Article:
John M. Thorp, Jr., and Clark Forsythe write at the Washington Post about the lack of good data on abortion in the U.S., noting that “women’s health cannot be protected without accurate data:”
Abortion advocates in Congress and in state legislatures claim that abortions are “safe.” Yet numerous, long-standing problems at the state and federal level illustrate that the abortion data collection and reporting system in the United States is haphazard and dysfunctional, making assertions about “abortion safety” unreliable.
The U.S. abortion data and reporting system, unlike many other countries, relies completely on voluntary reporting. No federal law requires the reporting of abortion numbers, complications or deaths. (Denmark, in contrast, requires mandatory reporting by providers of all induced abortions.)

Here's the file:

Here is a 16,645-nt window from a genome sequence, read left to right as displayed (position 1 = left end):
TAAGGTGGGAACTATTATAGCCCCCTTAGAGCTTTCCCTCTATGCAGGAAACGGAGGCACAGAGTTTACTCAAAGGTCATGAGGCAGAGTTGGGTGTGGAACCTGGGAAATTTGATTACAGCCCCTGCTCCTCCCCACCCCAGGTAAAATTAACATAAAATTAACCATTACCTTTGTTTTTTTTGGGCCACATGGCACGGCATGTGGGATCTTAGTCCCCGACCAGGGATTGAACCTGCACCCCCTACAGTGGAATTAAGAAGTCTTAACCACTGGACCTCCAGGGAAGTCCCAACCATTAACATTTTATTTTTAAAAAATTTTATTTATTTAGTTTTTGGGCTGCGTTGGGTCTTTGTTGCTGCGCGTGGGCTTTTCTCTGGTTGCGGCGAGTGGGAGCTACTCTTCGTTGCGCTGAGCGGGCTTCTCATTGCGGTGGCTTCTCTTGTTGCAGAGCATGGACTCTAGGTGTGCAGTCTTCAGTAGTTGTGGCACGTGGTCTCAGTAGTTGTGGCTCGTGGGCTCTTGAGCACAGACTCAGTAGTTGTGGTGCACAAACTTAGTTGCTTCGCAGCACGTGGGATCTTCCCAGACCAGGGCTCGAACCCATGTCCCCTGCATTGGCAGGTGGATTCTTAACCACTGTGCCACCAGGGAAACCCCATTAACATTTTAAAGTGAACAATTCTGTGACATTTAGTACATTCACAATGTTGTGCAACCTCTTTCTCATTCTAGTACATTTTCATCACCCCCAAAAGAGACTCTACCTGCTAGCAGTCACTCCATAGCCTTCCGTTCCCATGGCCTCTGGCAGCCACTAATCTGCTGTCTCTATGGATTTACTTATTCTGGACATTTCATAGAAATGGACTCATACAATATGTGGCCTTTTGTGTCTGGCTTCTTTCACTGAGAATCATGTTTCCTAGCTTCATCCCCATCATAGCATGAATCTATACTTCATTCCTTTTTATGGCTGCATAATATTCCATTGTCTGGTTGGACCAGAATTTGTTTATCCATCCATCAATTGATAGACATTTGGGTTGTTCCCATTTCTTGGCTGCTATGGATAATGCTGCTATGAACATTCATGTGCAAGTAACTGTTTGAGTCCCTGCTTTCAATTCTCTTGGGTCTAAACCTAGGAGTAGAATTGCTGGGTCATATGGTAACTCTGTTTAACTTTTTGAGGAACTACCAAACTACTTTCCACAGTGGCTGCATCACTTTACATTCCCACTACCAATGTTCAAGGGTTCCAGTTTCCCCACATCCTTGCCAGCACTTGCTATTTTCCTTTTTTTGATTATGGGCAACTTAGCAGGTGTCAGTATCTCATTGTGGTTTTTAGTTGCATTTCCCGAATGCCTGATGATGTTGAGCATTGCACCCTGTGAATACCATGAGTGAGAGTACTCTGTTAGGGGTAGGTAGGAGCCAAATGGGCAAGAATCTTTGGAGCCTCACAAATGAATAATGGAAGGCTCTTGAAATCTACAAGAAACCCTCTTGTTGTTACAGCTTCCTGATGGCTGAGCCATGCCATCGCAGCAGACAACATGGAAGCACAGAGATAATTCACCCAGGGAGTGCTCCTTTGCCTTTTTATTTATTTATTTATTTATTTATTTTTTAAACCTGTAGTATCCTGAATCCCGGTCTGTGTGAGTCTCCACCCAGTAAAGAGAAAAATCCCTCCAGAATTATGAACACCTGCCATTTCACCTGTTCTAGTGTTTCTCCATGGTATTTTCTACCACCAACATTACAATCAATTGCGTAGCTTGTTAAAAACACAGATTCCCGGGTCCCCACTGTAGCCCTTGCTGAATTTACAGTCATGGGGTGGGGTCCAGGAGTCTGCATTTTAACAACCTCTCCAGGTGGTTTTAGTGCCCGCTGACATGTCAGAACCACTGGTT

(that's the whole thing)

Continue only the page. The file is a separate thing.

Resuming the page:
In fact, only two national organizations collect abortion data in the United States: the Centers for Disease Control and Prevention, a federal government agency, and the private abortion advocacy group, the Alan Guttmacher Institute. Reporting of abortion data to both is completely voluntary and not all states participate.
Even the most basic statistics about abortion — for example, the annual number in the United States provided by the CDC — is based entirely on estimates, and is therefore vulnerable to human error. How reliable can the annual number of abortions be if California, which used to report approximately one-quarter of all abortions across the nation annually, hasn’t reported its data to the CDC for several years?
It’s impossible to say how safe abortion is in the United States when only 26 states require providers to report injuries and complications from abortion.
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